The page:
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Showing posts with label What Deer See. Show all posts
Showing posts with label What Deer See. Show all posts

Jan 17, 2013

What Deer See - Whitetail vs. Hunter

What Deer See!
What Deer See!
By Isa C.

Ever wonder what white-tailed deer see? Many times hunters overlook critical aspects such as deer vision, causing them to be ill-prepared and ineffective hunters. Additionally, the studies regarding deer vision in relation to deer hunting get mentioned in popular hunter culture but rarely is there a decent explanation citing facts and, more importantly, not related to some sort of consumer marketing.

First, in order to understand deer vision, we need to start with the basics. The visible light spectrum consists of a frequency range approximately 380nm to 750nm. This frequency range can be broken up into smaller sections. These sections of light frequency appear differently to our eyes. Furthermore, there are different types of sensory cells in our eyes capable of perceiving different frequencies. As a result, we are able to differentiate these frequencies as multiple colors. The colors of the visible light spectrum are violet, blue, green, yellow, orange and red (Figure 1-A).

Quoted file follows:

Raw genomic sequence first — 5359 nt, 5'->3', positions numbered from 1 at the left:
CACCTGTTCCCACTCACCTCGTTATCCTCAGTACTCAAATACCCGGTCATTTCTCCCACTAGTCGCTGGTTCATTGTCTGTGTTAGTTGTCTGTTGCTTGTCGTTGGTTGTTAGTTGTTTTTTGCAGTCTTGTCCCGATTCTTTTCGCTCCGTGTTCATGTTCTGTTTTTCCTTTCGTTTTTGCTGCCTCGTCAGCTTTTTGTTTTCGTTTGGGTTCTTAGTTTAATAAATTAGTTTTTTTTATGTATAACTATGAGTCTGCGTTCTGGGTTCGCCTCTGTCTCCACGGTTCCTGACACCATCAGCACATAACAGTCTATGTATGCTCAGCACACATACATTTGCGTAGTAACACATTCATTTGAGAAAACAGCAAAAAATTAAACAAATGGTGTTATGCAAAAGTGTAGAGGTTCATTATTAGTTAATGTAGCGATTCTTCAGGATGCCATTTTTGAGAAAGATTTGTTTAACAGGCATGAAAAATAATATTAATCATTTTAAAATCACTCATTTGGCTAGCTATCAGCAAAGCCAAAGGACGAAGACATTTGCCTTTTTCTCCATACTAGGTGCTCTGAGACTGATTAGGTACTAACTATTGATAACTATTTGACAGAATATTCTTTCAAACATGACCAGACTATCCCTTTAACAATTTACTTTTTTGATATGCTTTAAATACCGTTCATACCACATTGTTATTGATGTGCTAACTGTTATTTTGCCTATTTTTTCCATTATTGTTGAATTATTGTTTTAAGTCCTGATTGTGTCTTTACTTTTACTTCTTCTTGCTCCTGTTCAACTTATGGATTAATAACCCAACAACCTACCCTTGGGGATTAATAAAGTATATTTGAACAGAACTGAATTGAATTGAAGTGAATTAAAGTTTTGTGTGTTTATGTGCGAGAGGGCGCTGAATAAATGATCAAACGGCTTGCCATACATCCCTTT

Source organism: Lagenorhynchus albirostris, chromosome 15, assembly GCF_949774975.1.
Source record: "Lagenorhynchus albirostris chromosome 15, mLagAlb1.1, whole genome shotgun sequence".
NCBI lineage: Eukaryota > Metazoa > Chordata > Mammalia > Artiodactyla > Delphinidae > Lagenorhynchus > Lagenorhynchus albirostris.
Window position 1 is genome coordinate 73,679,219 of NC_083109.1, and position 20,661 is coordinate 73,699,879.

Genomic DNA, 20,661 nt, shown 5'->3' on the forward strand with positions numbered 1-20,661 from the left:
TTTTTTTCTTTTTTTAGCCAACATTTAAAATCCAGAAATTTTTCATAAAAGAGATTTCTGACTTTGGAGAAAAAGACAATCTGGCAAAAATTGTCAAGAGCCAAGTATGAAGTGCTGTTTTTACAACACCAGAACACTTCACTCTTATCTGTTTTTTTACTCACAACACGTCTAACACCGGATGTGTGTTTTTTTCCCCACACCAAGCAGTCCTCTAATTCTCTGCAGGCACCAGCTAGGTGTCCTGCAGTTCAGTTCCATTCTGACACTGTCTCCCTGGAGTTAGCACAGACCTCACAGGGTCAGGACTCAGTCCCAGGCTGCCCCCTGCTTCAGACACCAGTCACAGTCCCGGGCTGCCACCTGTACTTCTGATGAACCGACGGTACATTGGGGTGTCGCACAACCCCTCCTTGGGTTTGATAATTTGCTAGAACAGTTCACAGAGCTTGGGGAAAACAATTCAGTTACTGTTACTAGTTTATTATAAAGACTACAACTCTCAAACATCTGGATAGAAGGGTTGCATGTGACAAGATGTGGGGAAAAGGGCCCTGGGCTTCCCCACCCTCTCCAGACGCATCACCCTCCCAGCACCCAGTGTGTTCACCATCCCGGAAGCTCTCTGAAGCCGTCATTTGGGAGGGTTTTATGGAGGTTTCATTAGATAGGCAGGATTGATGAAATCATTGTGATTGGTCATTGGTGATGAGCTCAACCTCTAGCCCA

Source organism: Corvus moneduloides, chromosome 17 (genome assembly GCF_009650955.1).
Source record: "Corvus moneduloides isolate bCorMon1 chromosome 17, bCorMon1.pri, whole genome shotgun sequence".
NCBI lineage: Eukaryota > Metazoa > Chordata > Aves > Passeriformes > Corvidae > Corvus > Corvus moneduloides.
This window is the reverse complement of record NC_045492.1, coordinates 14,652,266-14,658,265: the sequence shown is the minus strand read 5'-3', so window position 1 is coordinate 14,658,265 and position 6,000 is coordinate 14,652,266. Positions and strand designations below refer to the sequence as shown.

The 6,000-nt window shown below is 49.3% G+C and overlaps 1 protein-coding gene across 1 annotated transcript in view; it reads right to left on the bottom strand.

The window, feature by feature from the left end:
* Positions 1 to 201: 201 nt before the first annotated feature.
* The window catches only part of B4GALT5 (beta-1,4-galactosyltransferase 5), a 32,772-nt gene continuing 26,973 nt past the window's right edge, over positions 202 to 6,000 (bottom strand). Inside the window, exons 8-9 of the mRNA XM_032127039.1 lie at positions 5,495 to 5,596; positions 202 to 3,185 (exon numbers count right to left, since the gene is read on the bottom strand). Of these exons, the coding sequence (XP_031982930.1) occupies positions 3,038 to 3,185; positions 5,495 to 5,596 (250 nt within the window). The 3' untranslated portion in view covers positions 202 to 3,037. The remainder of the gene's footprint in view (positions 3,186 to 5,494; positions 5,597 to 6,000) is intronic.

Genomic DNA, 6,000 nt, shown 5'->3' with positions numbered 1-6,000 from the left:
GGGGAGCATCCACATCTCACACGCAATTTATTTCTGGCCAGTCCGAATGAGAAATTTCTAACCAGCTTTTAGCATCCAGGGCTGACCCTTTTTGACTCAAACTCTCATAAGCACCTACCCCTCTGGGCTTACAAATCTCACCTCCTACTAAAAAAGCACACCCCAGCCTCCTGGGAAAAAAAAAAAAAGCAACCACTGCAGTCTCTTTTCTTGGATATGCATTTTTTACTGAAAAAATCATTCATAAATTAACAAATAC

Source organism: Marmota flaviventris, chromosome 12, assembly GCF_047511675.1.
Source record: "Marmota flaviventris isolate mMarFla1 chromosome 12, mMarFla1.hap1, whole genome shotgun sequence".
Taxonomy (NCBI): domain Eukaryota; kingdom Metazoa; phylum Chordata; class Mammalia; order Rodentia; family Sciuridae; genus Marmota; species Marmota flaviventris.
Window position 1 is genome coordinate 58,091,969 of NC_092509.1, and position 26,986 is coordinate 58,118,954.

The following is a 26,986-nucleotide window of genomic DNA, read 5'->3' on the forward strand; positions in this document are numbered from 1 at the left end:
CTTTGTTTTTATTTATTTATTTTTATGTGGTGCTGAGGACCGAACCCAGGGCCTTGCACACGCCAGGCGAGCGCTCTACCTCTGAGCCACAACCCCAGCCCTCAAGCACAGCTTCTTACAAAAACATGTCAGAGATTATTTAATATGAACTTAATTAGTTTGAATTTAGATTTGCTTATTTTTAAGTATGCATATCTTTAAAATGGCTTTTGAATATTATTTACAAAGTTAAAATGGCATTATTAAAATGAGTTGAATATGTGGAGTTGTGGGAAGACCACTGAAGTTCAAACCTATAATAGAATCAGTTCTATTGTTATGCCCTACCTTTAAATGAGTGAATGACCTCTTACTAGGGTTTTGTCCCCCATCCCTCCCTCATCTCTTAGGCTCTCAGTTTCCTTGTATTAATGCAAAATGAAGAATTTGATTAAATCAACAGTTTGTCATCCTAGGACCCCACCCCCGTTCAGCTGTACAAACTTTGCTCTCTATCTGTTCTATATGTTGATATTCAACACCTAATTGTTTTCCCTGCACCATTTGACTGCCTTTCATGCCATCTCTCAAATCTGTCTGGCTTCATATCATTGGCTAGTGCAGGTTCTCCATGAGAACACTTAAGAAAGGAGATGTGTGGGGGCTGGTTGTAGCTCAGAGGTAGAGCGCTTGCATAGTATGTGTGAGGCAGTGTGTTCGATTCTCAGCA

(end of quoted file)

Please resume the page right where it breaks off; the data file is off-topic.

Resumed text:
Humans as well as deer have two major types of photoreceptor cells in the retina of their eyes called cone cells and rod cells.
Figure 1-A. Human Visible Light Spectrum

Cone cells are responsible for color vision and are most effective in well lit conditions. Rod cells are more effective in low light conditions and, for the most part, don't allow for color vision. This is why discerning colors can be difficult when it gets dark, even if you can still see an object.

Most humans have trichromatic vision, which means we have three different types of cone cells functioning in our eyes. Each type of human cone cell is sensitive to either a red, blue or green part of the color spectrum, giving us the ability to perceive what we know as full color. With the exception of colorblind individuals, most of us can see the full visible light spectrum accurately (Figure 1-A). This is where the similarities between humans and deer become few and the differences many.